Health in India is not only dependent upon economic factors but also on social structure and social positioning. For example, an increase in income may not ensure good health for certain sections of society, as evident in Jarayi’s case. Similarly, a Dalit woman will have less access to health systems than a Dalit man; a Dalit male might have less accessibility to a health system than an ‘upper-caste’ male and female.  

Moving Beyond Universal Health Coverage

The case studies indicate that the ‘UHC model’ may not be the right path to achieve universal health or health equity, which is why it is time to move ahead and incorporate the ‘Universal Health System’ (UHS) in our approach.  

What is UHS, and how is it different from UHC? 

UHS is a system which offers comprehensive services based on an individual’s needs as a human without any means-testing, such as BPL /APL or citizenship. Such a practice caters to the most vulnerable, irrespective of their ability to pay.  

UHS provides greater solidarity, risk pooling and cross-subsidization while promoting social justice in which the rich make a progressively higher contribution to the system. This also removes the current segmentation and two-tier health services, which means five-star services for the rich and poor services for the poor.  

A UHC-based system could become fragmented due to various insurance providers in different territories ‘covering’ different ‘package’ of services, thereby hindering the continuum of care. On the other hand, UHS provides for both backward and forward integration of services.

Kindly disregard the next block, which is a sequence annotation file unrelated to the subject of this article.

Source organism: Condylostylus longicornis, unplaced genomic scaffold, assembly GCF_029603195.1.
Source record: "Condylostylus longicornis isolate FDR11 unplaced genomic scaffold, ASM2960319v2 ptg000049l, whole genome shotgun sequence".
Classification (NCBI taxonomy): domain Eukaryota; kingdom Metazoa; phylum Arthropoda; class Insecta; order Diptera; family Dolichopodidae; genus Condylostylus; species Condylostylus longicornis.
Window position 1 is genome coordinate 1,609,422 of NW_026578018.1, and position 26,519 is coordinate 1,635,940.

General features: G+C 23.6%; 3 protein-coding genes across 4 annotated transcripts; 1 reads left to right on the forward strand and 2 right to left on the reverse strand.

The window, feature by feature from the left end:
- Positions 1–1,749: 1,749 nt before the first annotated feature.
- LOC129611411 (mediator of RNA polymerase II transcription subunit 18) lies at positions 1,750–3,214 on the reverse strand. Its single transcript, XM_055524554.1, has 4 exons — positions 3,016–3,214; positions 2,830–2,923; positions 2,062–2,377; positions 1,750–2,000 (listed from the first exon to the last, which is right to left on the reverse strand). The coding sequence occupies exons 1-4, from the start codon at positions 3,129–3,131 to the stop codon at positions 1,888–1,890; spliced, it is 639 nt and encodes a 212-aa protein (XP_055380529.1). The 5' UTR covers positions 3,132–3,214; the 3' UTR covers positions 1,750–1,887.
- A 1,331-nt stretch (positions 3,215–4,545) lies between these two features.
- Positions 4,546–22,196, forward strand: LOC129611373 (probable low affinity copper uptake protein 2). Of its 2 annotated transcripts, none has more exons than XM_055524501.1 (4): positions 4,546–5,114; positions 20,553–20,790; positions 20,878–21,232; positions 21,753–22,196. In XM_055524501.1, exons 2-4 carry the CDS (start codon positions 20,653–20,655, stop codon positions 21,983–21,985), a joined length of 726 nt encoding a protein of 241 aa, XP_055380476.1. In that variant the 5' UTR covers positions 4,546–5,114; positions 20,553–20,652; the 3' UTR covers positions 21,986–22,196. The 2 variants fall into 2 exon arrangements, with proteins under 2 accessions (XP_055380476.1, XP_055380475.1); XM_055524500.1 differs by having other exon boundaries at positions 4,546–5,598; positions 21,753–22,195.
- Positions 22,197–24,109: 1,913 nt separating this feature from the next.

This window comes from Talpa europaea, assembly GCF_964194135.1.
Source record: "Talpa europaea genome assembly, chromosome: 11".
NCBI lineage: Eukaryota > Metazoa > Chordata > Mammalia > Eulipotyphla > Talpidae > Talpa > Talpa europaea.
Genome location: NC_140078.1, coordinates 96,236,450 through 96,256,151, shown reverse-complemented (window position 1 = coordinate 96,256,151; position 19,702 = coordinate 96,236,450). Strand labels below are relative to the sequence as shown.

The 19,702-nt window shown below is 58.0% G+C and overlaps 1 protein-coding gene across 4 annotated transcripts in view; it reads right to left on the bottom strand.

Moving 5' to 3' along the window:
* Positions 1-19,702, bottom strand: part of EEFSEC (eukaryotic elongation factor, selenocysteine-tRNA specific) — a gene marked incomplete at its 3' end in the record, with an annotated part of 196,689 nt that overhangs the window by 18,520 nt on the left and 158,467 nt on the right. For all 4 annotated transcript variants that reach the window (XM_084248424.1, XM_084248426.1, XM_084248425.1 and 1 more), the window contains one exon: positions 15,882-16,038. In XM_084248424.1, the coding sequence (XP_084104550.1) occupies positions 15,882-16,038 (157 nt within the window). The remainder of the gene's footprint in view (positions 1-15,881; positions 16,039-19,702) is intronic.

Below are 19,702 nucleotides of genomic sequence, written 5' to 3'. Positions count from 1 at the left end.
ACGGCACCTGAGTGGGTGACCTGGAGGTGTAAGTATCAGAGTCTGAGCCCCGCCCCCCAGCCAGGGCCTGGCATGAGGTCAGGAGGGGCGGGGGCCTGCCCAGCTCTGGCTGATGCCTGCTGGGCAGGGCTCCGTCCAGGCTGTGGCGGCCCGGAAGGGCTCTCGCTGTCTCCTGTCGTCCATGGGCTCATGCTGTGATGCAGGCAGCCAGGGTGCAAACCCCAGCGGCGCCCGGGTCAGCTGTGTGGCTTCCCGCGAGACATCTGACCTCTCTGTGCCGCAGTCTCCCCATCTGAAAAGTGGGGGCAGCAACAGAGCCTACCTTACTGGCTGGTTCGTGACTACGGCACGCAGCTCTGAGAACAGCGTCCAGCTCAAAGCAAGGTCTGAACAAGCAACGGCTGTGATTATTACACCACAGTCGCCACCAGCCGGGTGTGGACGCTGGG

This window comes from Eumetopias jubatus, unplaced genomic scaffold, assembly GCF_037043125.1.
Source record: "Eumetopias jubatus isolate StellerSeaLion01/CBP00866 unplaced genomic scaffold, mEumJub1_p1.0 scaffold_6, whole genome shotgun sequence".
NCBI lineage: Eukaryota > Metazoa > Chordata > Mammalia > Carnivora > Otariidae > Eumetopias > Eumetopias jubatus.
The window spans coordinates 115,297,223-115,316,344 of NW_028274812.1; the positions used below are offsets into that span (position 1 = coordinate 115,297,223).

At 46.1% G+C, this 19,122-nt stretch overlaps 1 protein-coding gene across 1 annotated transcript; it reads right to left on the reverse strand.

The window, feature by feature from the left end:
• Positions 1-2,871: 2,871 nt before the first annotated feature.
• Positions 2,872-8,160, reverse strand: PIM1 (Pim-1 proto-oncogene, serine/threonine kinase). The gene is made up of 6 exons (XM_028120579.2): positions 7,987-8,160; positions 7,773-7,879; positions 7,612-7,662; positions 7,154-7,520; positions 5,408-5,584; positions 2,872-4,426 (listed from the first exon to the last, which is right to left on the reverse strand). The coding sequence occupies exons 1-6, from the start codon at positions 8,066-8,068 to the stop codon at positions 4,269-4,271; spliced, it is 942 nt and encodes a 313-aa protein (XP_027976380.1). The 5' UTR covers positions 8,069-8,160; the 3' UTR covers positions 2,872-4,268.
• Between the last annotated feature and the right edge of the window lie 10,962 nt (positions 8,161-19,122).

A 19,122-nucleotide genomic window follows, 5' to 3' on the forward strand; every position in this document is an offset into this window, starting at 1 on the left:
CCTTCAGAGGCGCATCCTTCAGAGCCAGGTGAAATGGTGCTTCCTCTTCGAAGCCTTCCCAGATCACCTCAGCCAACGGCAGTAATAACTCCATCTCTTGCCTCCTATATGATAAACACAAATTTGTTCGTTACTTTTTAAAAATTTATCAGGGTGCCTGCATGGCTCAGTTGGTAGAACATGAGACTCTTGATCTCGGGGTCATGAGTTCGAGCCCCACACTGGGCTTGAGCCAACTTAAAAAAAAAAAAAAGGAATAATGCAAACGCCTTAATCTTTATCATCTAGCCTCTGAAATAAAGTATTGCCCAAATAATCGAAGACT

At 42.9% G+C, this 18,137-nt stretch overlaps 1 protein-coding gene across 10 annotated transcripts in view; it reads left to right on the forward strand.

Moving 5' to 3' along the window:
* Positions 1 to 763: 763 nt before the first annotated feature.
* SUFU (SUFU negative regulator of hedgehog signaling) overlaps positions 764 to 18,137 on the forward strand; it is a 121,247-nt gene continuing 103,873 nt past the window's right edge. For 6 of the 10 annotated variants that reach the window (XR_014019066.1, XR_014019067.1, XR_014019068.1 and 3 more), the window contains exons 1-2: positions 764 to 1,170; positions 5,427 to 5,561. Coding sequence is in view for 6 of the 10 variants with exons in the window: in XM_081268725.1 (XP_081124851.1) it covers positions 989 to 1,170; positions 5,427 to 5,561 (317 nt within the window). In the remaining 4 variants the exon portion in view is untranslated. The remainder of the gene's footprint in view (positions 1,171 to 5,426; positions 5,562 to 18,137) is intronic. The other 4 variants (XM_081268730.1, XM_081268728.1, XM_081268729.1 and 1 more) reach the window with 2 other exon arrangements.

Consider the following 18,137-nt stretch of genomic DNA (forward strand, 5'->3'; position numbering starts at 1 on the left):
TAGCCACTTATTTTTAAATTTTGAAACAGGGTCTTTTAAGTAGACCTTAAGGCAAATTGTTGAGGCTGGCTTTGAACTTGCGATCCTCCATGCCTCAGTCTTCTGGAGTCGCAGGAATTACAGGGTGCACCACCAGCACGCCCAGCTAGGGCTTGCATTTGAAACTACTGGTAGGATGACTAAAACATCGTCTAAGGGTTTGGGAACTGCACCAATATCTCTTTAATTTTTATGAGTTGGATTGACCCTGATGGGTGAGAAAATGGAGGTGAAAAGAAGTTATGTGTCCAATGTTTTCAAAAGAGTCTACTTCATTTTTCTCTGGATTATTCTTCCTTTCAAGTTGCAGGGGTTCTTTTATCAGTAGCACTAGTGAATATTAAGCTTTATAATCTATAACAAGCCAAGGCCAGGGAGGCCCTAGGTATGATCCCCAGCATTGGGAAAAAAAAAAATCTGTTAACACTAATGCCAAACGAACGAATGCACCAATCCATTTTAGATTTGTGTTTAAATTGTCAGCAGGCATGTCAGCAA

The ‘coverage’ model could leave out the preventive, promotive and primary health care and ‘cover’ only the lucrative secondary or tertiary care. However, UHS holds the promise of integrating primary health care with the social determinants of health, such as gender, caste, income etc.  

UHS vs Current forms of PPP and PFHI: 

Here, the proposed UHS does not mean the current forms of ‘Public Private Partnerships’ (PPP) or the various Publicly Funded Health Insurance (PFHI) schemes such as Ayushman Bharat.  

PPP arrangements resulted in more secondary and tertiary care than primary care (Shukla R et al. 2011). Furthermore, it is fragmented care, wherein providers charge both the public system and users, which ultimately doesn’t reduce out-of-pocket expenditures. Such arrangements also lead to ‘cream skimming’ in which complex cases are referred back to the public system. Most schemes, such as Janani Suraksha Yojana etc., have ‘fee-for-service’ payment mechanisms. This has led to supplier-induced demand and unethical practices like a spurt in hysterectomies (Oxfam, 2013) and a high proportion of C-section deliveries (NIHFW 2006). But the UHC system wouldn’t give irrational and unethical treatments second thoughts so long as they are ‘covered’.  

The PFHI schemes at present are not universal but targeted and fragmented. Sometimes multiple schemes cater to the same population run by different ministries, which results in efficiency losses. Providers under such schemes often demand increasingly high reimbursements for treatments and often threaten to stop providing treatments under the PFHI schemes.  

Therefore, the UHS model attempts to build a healthcare system based on a sound network of PHCs, a better referral system and the incorporation of ‘systems-thinking’ in health. It will fulfil the visions of public health, which are based on resource pooling and collective efforts rather than individualism. Eventually, we might be able to develop a hybrid system that takes the best of the world’s health systems (such as National Health Services, UK; National Health Insurance System, Taiwan; Statutory Health Insurance System, Japan) and improve on it by customizing it for the Indian context.  

Arman – Research Associate, Sambodhi

Author: Arman